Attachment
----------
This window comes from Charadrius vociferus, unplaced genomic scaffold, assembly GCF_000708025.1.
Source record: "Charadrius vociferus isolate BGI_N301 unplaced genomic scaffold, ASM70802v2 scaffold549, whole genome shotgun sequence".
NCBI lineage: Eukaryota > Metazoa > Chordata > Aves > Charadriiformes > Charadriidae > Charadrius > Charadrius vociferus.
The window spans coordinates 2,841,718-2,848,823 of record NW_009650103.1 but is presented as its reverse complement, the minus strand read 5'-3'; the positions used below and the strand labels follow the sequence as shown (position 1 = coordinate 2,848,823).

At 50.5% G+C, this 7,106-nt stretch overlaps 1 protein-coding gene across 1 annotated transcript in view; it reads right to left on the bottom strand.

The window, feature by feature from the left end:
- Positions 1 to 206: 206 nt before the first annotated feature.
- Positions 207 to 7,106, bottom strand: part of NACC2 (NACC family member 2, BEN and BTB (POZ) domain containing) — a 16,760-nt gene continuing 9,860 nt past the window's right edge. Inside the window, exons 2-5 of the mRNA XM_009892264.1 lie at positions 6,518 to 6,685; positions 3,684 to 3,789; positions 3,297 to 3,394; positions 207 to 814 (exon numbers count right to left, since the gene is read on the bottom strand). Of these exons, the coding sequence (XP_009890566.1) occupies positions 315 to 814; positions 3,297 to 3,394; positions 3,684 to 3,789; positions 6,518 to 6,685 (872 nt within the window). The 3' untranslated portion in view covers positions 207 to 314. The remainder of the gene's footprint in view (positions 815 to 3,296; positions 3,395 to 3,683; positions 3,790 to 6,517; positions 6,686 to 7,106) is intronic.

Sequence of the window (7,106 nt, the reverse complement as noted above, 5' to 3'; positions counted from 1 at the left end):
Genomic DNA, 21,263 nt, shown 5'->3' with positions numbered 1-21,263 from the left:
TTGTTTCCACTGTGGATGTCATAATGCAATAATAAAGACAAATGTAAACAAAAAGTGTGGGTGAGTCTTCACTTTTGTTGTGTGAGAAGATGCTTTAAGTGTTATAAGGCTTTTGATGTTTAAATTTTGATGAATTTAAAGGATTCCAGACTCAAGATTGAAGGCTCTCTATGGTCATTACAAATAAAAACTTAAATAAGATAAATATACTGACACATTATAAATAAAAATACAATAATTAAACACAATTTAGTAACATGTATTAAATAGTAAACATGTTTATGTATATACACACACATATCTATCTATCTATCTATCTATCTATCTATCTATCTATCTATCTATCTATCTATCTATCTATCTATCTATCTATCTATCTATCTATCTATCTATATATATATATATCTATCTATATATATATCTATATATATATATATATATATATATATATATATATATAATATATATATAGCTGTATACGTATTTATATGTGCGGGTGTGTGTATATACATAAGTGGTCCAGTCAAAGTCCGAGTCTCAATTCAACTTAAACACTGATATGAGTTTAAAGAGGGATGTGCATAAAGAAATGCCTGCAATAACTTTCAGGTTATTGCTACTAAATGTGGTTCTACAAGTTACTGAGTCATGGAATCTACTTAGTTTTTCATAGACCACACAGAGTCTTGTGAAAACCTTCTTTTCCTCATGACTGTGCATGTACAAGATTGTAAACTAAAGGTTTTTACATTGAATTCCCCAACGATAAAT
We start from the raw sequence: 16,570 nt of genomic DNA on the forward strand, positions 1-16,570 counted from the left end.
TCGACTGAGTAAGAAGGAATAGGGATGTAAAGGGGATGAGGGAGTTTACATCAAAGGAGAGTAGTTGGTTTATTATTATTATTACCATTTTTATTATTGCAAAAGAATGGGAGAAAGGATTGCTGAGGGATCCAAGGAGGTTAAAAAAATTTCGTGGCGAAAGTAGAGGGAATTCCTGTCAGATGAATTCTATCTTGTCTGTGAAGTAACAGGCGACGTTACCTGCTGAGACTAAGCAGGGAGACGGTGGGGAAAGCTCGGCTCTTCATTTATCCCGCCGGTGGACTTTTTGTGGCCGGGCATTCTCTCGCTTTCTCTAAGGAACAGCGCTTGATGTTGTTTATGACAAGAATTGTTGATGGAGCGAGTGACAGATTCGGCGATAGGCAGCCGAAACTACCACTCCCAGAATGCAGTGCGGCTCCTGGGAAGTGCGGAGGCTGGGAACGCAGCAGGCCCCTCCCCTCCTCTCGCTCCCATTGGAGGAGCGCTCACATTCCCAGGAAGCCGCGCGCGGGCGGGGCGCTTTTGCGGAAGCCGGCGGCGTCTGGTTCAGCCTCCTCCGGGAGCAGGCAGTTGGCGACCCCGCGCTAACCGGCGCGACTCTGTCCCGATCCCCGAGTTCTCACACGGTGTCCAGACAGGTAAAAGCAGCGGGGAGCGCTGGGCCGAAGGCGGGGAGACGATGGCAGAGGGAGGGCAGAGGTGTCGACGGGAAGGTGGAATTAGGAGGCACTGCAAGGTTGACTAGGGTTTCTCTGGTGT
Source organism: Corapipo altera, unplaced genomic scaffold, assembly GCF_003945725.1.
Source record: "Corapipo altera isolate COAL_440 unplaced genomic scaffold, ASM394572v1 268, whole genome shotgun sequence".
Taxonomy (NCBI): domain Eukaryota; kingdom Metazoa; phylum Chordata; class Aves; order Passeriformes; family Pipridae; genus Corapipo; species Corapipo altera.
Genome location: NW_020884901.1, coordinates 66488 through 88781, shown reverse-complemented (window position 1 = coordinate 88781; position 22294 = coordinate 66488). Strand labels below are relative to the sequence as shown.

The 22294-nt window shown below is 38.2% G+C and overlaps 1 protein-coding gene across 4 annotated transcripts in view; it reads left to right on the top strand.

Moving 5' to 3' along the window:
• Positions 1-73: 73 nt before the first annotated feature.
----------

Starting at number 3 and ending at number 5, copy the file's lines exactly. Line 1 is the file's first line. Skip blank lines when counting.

NCBI lineage: Eukaryota > Metazoa > Chordata > Aves > Charadriiformes > Charadriidae > Charadrius > Charadrius vociferus.
The window spans coordinates 2,841,718-2,848,823 of record NW_009650103.1 but is presented as its reverse complement, the minus strand read 5'-3'; the positions used below and the strand labels follow the sequence as shown (position 1 = coordinate 2,848,823).

At 50.5% G+C, this 7,106-nt stretch overlaps 1 protein-coding gene across 1 annotated transcript in view; it reads right to left on the bottom strand.